The government of Greenland has set this year’s mackerel quota for East Greenland at 85,000 tonnes, along with a 20,000 tonne herring quota and a 15,000 tonne blue whiting quota.
According to a government statement, the aims are to develop pelagic fisheries in Greenland towards economic and biological sustainability, and to boost employment.
In recent years a number of foreign pelagic vessels have operated in Greenland waters, but local vessels are the ones that have secured the greatest economic returns for Greenland itself.
‘It is important for the Government of Greenland that as many as possible in society should benefit from the new fishery. This concerns especially the employment of vessels and the influx of tax and tax income to the Treasury,’ reads the government’s statement, stating that the cabinet has decided that no new companies can get quota this year.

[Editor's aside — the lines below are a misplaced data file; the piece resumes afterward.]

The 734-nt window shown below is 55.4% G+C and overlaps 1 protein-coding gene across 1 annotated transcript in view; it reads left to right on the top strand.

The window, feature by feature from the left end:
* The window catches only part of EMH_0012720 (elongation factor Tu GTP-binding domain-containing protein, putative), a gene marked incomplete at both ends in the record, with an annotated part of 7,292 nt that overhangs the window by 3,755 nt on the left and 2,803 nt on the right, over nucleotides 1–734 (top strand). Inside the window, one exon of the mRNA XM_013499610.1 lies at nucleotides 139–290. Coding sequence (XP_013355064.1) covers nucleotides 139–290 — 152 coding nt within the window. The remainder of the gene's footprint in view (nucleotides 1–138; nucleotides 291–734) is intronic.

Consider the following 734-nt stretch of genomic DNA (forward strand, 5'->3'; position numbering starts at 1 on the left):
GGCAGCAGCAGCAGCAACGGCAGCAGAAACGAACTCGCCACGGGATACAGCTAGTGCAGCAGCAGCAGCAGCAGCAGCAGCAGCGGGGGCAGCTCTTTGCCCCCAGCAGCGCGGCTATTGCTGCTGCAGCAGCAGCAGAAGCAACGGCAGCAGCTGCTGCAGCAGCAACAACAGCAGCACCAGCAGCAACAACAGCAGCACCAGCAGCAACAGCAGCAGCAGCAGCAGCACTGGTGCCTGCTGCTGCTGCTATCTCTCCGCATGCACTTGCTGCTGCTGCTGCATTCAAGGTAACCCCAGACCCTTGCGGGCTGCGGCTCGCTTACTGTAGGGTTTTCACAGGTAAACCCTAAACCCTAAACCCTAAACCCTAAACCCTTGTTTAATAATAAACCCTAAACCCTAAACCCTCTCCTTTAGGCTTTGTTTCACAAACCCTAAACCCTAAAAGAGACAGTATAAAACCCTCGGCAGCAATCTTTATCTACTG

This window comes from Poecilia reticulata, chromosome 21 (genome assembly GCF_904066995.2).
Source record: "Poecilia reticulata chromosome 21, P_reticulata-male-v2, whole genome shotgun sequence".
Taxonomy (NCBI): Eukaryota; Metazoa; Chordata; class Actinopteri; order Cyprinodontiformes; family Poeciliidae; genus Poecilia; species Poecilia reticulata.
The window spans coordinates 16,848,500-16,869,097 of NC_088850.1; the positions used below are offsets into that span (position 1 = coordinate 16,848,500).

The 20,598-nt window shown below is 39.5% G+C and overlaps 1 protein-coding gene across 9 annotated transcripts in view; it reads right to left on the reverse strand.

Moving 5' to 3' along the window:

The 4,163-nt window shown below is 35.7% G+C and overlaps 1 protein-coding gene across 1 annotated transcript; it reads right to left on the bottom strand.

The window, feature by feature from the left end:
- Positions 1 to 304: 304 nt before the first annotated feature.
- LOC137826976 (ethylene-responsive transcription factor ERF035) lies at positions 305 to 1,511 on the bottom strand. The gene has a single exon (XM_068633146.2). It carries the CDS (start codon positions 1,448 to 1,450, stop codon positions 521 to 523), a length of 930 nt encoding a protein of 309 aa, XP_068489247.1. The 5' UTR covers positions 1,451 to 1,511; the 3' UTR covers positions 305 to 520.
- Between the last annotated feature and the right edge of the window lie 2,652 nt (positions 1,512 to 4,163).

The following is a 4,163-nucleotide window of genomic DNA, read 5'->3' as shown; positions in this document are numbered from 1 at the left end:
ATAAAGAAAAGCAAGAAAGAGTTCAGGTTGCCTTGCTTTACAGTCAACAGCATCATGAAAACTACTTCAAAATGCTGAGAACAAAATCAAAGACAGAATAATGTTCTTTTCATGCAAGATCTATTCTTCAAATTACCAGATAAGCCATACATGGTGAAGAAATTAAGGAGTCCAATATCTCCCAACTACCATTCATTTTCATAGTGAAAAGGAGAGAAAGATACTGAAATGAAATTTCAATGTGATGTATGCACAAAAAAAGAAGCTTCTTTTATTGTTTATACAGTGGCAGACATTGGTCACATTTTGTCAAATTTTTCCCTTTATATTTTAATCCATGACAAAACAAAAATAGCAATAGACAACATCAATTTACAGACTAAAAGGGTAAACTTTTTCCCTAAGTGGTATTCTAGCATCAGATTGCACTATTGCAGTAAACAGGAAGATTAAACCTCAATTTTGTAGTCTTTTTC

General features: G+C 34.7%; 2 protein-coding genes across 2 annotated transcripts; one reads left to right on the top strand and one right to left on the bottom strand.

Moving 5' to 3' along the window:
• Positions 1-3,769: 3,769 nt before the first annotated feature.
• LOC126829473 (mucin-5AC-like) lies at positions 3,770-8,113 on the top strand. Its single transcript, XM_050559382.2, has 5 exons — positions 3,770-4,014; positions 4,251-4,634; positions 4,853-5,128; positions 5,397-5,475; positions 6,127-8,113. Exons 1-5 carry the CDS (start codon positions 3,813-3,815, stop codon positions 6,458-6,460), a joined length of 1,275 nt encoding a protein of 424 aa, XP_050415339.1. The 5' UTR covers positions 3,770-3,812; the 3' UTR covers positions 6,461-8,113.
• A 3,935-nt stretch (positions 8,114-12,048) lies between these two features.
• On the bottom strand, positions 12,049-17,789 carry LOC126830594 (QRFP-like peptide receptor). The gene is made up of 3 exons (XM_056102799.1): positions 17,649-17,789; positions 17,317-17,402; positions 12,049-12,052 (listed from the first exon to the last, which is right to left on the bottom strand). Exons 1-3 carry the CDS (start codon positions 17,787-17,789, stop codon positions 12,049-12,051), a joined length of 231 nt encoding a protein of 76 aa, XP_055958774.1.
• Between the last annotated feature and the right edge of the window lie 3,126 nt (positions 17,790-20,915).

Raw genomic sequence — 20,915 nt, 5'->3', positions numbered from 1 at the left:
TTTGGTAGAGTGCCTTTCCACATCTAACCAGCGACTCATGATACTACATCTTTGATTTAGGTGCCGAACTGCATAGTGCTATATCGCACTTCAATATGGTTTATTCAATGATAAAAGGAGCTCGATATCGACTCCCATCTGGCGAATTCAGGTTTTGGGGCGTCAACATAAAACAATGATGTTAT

‘Pelagic fisheries in East Greenland has in recent years been characterised by the fact that there have been too many players. All of these players have not been equally serious. That is why we have decided to set requirements that document what plans an applicant has for the quota allocation,’ Minister of Fisheries, Hunting and Agriculture Karl-Kristian Kruse.
The requirements for candidates for the 2016 pelagic fishery include, among other things, that they must have other established activities in fishing or fish production in Greenland. Applicants must be able to demonstrate that they will get a substantial return of a license allocation that is intended for the development of its core activities.